Thinking

The combined theatre industry experience of The Empty Space's Board, Director, and Associate Producers runs into many decades, and we all work directly with artists every day so it would be easy to fall into a trap of thinking that we know what an environment in which artists can flourish looks like, and that we are aware of the barriers to artists achieving their potential and making a sustainable livelihood. And we do know something of those things but we believe that in order to effect real change across the industry we need to know more, to be constantly questioning. That's why we engage in research.

Sometimes we commission or collaborate on research designed to look deeper into an area we have already identified as critical. An example of this would be The Art of Living Dangerously, a collaboration with Exchange, Missions Models Money, and New Economics Foundation that begins to explore the sustainability of artists' livelihoods.

At other times we host research projects which allow us to get a close up look at an area that we might never have thought to explore. Royal Central School of Speech and Drama's Cultural Value Project exploring the value of theatre and dance for Tyneside's audiences was one such project.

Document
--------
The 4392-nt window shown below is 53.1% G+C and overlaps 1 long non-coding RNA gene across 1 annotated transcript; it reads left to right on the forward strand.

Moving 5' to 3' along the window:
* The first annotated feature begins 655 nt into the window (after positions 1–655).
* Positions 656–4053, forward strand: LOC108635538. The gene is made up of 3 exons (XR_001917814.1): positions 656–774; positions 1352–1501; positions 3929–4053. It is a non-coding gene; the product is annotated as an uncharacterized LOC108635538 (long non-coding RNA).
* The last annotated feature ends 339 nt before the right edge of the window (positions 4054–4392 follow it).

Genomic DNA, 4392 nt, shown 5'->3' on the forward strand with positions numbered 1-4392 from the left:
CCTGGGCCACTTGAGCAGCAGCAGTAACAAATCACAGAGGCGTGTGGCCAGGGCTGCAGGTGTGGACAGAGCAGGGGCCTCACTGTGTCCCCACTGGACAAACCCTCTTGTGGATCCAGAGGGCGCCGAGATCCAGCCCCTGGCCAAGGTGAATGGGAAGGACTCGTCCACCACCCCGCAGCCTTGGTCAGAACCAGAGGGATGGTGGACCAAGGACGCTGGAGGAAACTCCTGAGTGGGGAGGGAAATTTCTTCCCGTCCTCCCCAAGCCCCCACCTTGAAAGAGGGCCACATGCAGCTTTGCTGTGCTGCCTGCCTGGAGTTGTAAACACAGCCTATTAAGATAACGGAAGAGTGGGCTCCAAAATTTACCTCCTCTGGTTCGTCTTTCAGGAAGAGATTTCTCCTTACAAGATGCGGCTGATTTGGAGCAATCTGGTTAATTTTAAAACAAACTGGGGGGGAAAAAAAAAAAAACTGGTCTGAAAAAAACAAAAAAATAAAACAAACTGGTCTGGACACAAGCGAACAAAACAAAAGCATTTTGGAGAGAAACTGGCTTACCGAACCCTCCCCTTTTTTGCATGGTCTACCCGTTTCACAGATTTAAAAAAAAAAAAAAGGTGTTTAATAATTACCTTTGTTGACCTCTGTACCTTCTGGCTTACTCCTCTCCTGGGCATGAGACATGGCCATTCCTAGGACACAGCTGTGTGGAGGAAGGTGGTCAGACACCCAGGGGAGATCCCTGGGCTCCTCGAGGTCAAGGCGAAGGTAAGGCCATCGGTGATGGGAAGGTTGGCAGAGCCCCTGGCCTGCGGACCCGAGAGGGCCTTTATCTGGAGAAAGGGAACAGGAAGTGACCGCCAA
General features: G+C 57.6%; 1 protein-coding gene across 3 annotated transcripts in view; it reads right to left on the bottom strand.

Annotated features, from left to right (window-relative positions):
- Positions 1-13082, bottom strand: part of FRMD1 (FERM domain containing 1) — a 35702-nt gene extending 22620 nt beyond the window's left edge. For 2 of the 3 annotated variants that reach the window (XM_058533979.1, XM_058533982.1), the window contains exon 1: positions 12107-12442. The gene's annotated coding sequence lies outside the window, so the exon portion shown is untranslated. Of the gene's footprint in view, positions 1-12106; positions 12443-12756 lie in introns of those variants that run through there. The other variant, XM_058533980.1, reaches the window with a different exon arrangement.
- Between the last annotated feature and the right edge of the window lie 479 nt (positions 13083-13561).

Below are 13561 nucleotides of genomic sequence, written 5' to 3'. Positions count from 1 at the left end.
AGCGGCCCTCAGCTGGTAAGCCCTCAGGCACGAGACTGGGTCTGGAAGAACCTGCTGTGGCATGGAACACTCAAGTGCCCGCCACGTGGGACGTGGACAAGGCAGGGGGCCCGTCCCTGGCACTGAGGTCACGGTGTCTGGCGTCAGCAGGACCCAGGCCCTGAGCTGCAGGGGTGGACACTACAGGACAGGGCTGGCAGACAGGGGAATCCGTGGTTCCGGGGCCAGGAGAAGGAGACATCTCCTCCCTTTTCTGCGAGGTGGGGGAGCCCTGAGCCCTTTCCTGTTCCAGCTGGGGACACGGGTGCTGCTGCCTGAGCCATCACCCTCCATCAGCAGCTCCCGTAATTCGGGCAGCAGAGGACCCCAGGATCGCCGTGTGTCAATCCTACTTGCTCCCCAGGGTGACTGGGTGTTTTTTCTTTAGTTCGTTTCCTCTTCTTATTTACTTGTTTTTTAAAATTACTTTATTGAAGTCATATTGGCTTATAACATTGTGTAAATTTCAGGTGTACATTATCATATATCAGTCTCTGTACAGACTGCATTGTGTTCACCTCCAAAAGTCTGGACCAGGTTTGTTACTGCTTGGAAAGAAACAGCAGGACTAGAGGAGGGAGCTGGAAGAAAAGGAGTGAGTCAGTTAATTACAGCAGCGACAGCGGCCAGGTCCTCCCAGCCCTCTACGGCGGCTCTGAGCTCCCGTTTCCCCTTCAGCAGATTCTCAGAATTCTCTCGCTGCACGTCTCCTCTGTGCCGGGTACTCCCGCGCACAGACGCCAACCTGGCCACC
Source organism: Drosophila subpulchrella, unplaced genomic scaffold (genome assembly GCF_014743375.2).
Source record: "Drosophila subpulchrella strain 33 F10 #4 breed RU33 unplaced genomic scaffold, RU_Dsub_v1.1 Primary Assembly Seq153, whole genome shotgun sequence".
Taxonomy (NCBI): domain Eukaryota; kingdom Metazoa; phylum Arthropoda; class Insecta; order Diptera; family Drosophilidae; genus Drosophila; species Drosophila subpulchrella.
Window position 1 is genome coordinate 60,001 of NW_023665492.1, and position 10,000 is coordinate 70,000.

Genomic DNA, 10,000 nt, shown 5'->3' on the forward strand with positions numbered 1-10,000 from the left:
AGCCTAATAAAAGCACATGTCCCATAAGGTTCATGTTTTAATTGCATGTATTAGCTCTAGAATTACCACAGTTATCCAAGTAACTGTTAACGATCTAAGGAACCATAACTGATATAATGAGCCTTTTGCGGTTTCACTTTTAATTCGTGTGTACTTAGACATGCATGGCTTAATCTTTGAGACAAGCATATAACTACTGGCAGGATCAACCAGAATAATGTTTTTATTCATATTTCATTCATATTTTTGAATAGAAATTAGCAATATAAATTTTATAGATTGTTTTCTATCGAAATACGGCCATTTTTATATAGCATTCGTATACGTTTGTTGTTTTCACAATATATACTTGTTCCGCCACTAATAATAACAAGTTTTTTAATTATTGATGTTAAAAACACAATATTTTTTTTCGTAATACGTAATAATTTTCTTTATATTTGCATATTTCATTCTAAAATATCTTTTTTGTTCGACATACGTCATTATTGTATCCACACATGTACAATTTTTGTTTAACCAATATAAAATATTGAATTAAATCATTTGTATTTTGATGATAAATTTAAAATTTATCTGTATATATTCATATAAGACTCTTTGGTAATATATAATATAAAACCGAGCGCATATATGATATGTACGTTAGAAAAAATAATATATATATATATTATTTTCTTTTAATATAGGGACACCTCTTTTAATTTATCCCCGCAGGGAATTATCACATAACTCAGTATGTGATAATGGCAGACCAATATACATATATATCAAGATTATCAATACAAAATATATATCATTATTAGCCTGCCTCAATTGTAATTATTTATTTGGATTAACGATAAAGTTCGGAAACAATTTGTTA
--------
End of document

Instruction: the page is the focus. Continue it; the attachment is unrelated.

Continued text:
Reports from the research in which we engage will be posted here as they are published.

 

The Art of Living Dangerously 

Exchange (a group of performing arts practitioners and organisations based in Tyneside, including Ballet Lorent, The Empty Space, Northern Stage and Nikolas Barrera) commissioned this provocation from Missions Models Money and new economics foundation. It is concerned with three inter-linked issues: the role of arts and culture within sustainable economic development; how artists and other creative practitioners can contribute to sustainable development and finally how to ensure artists and creative practitioners are able to achieve sustainable livelihoods throughout their life-cycles, especially as emerging independent artists.

Tyneside Audiences

This research interrogates the values that theatre and dance hold for their audiences, and how these values differ between amateur, commercial and subsidised performance.